POLICE

Man Fatally Shot by Police Investigating Domestic Violence in Fall River

The man's family has questions: "What happened to my nephew? Why is he dead?”

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A man is dead and two officers were taken to the hospital after a police shooting overnight in Fall River, Massachusetts.

Officers had been looking for 30-year-old Anthony Harden on Lowell Street after a woman reported a domestic violence incident that occurred on Saturday, the Bristol County District Attorney's Office said. The officers spoke with Harden at his home on Melville Street for a short time before a fight broke out.

An officer fired two shots and struck Harden, prosecutors said. He was rushed to St. Anne's Hospital where he was later pronounced dead.

A man is dead and two officers were taken to the hospital after a police shooting overnight in Fall River, Massachusetts.

"Initial information indicates that a knife was present at the scene of the altercation," District Attorney Thomas Quinn said during a Monday night news conference. "Two officers, per protocol, were taken to the hospital. I believe at least one of them has been released, if not both."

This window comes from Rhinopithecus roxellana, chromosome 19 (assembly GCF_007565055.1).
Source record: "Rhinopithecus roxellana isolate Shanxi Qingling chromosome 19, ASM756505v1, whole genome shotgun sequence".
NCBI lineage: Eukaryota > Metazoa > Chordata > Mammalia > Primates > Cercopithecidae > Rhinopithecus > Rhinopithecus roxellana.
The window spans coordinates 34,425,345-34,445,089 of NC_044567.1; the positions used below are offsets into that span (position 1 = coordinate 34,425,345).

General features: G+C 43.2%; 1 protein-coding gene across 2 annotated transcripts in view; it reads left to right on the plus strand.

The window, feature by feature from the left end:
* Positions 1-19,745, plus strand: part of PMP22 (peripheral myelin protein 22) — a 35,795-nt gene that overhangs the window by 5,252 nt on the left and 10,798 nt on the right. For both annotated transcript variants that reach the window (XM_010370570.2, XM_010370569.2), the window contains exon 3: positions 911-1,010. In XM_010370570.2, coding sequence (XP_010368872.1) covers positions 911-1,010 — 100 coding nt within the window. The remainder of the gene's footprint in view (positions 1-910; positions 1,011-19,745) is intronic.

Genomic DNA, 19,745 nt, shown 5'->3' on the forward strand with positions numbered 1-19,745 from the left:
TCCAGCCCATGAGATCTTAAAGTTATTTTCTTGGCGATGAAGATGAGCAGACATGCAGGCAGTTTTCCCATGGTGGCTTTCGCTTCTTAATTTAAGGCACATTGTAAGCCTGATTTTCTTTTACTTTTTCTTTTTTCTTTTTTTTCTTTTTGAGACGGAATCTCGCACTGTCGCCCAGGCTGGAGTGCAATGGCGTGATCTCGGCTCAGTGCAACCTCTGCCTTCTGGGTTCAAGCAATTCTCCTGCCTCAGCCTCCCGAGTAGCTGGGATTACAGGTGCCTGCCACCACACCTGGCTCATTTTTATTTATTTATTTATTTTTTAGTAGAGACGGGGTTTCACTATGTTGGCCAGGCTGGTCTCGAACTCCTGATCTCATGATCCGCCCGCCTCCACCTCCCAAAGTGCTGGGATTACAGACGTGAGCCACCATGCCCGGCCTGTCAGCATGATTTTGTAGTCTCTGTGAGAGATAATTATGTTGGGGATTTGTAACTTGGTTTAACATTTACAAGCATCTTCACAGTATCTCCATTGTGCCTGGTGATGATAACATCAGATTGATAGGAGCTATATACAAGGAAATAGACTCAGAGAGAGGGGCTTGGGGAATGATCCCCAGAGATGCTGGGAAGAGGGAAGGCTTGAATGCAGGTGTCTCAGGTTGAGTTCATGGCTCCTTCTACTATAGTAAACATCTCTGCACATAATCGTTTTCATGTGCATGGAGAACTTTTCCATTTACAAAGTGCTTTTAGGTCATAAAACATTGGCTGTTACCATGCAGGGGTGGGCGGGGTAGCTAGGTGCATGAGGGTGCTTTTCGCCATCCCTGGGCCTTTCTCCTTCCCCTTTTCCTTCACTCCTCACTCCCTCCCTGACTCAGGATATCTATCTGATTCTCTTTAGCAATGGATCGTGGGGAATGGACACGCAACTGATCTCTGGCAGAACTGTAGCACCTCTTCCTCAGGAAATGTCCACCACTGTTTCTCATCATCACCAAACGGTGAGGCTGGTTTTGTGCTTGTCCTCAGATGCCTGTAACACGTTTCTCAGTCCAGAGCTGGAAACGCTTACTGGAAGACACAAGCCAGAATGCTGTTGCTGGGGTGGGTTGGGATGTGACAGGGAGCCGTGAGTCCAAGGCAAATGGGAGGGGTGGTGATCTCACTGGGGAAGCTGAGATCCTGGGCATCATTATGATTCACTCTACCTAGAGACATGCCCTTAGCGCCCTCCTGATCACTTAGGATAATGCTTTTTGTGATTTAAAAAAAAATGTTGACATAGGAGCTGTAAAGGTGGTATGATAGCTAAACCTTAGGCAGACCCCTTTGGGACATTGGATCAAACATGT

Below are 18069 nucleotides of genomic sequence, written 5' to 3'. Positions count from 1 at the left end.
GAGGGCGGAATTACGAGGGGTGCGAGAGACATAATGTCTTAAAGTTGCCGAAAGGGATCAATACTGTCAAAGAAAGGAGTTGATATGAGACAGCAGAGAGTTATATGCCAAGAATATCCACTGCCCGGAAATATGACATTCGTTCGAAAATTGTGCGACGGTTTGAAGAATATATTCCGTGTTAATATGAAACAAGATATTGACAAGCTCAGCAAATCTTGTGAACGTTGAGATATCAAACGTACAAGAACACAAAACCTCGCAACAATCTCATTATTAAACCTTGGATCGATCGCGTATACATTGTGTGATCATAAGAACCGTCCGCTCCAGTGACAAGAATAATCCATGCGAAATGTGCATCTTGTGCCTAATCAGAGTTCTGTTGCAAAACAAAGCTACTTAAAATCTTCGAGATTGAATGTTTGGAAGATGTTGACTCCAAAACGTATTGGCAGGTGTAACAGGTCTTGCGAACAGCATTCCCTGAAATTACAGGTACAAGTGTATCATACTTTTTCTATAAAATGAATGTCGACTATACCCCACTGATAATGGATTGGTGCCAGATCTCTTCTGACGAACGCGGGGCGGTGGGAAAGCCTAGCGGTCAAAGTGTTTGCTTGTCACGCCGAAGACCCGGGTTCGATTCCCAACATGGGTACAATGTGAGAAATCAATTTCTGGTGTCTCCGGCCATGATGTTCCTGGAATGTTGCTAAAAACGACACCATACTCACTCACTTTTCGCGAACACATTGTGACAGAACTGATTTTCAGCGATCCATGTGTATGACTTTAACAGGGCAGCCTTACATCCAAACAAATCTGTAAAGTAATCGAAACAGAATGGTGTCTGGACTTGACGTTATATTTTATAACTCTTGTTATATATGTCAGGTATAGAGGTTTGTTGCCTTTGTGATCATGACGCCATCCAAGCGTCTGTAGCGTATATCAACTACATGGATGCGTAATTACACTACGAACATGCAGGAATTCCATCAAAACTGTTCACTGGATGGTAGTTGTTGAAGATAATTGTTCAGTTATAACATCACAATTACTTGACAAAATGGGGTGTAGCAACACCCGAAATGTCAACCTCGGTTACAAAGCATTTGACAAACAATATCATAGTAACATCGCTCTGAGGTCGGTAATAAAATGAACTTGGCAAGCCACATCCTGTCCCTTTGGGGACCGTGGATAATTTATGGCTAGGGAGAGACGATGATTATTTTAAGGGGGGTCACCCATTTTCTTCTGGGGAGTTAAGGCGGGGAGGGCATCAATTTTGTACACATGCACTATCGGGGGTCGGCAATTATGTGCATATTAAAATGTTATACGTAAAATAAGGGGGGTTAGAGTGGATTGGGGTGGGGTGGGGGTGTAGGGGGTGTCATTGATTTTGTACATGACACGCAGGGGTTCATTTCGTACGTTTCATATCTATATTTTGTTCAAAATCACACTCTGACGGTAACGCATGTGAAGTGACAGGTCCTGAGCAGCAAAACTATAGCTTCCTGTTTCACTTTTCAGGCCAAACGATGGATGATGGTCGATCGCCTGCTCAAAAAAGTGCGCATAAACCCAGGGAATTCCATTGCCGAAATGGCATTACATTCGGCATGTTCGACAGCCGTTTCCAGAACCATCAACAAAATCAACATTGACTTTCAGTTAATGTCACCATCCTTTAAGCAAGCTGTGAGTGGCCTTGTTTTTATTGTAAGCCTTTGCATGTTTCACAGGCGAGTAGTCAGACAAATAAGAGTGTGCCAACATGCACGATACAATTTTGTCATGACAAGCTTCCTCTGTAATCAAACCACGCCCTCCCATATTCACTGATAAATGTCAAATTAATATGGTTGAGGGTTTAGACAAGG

Harden’s uncle, Don Mack, told NBC10 Boston that he had a GPS monitoring bracelet and was on home confinement, though he did not know why. He lived with his twin brother, who was also home at the time.

"Right now my family just wants some answers," Mack said. "What happened to my nephew? Why is he dead?”

NBC10 Boston has reached out to prosecutors about why Harden may have had a monitoring bracelet.

Court records show Harden had been charged with aggravated rape, assault and battery with a dangerous weapon and endangering a child for an incident in November 2019. According to a police report, when officers arrived to arrest him, he held them off for several hours by threatening a family member and his own life.

Investigators were on scene of the shooting in Fall River until early Tuesday morning and were interviewing witnesses.

SUICIDE PREVENTION HELP: Here is information on suicide prevention from the National Institute of Mental Health. If you are in crisis, call the National Suicide Prevention Lifeline at 800-273-8255 or reach out to the Crisis Text Line by texting ‘Home’ to 741741.

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